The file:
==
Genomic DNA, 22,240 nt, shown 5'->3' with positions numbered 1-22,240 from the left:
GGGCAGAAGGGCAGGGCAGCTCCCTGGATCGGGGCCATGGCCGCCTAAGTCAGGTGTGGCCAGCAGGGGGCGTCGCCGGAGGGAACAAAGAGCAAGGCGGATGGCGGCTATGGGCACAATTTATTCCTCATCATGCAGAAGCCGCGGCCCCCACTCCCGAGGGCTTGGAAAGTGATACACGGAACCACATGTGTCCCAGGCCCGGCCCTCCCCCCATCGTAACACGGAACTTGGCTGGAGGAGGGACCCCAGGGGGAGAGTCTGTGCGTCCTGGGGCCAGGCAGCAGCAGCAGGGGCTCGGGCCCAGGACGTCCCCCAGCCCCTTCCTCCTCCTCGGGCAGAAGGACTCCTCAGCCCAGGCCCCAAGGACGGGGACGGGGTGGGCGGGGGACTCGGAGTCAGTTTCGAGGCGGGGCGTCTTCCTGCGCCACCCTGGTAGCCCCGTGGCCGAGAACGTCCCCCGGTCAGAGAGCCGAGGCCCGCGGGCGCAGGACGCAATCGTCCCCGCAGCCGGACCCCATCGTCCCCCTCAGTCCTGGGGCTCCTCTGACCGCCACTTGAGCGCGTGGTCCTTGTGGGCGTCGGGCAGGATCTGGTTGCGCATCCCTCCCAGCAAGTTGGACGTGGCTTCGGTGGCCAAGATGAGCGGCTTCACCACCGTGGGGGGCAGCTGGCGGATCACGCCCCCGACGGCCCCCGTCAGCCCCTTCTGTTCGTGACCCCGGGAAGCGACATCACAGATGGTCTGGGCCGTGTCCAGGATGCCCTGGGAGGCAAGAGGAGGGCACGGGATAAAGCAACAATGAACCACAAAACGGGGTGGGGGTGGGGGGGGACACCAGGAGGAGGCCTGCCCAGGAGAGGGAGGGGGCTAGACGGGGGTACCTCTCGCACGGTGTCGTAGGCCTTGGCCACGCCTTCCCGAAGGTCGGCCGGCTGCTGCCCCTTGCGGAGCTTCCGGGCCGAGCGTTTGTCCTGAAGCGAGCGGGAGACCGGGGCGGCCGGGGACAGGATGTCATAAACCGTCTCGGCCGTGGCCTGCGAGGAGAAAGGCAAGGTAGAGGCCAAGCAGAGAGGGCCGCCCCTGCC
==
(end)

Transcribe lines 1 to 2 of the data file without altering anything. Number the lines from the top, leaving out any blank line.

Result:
Genomic DNA, 22,240 nt, shown 5'->3' with positions numbered 1-22,240 from the left:
GGGCAGAAGGGCAGGGCAGCTCCCTGGATCGGGGCCATGGCCGCCTAAGTCAGGTGTGGCCAGCAGGGGGCGTCGCCGGAGGGAACAAAGAGCAAGGCGGATGGCGGCTATGGGCACAATTTATTCCTCATCATGCAGAAGCCGCGGCCCCCACTCCCGAGGGCTTGGAAAGTGATACACGGAACCACATGTGTCCCAGGCCCGGCCCTCCCCCCATCGTAACACGGAACTTGGCTGGAGGAGGGACCCCAGGGGGAGAGTCTGTGCGTCCTGGGGCCAGGCAGCAGCAGCAGGGGCTCGGGCCCAGGACGTCCCCCAGCCCCTTCCTCCTCCTCGGGCAGAAGGACTCCTCAGCCCAGGCCCCAAGGACGGGGACGGGGTGGGCGGGGGACTCGGAGTCAGTTTCGAGGCGGGGCGTCTTCCTGCGCCACCCTGGTAGCCCCGTGGCCGAGAACGTCCCCCGGTCAGAGAGCCGAGGCCCGCGGGCGCAGGACGCAATCGTCCCCGCAGCCGGACCCCATCGTCCCCCTCAGTCCTGGGGCTCCTCTGACCGCCACTTGAGCGCGTGGTCCTTGTGGGCGTCGGGCAGGATCTGGTTGCGCATCCCTCCCAGCAAGTTGGACGTGGCTTCGGTGGCCAAGATGAGCGGCTTCACCACCGTGGGGGGCAGCTGGCGGATCACGCCCCCGACGGCCCCCGTCAGCCCCTTCTGTTCGTGACCCCGGGAAGCGACATCACAGATGGTCTGGGCCGTGTCCAGGATGCCCTGGGAGGCAAGAGGAGGGCACGGGATAAAGCAACAATGAACCACAAAACGGGGTGGGGGTGGGGGGGGACACCAGGAGGAGGCCTGCCCAGGAGAGGGAGGGGGCTAGACGGGGGTACCTCTCGCACGGTGTCGTAGGCCTTGGCCACGCCTTCCCGAAGGTCGGCCGGCTGCTGCCCCTTGCGGAGCTTCCGGGCCGAGCGTTTGTCCTGAAGCGAGCGGGAGACCGGGGCGGCCGGGGACAGGATGTCATAAACCGTCTCGGCCGTGGCCTGCGAGGAGAAAGGCAAGGTAGAGGCCAAGCAGAGAGGGCCGCCCCTGCC